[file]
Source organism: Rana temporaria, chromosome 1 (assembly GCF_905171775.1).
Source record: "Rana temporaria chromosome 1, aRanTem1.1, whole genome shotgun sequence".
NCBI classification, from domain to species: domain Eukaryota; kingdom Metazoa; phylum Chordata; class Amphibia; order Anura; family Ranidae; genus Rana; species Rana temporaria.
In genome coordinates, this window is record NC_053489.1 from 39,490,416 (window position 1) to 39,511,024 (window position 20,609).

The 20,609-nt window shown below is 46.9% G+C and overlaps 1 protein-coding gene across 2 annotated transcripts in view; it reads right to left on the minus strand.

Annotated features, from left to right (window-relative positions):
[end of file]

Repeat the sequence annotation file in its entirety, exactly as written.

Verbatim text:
Source organism: Rana temporaria, chromosome 1 (assembly GCF_905171775.1).
Source record: "Rana temporaria chromosome 1, aRanTem1.1, whole genome shotgun sequence".
NCBI classification, from domain to species: domain Eukaryota; kingdom Metazoa; phylum Chordata; class Amphibia; order Anura; family Ranidae; genus Rana; species Rana temporaria.
In genome coordinates, this window is record NC_053489.1 from 39,490,416 (window position 1) to 39,511,024 (window position 20,609).

The 20,609-nt window shown below is 46.9% G+C and overlaps 1 protein-coding gene across 2 annotated transcripts in view; it reads right to left on the minus strand.

Annotated features, from left to right (window-relative positions):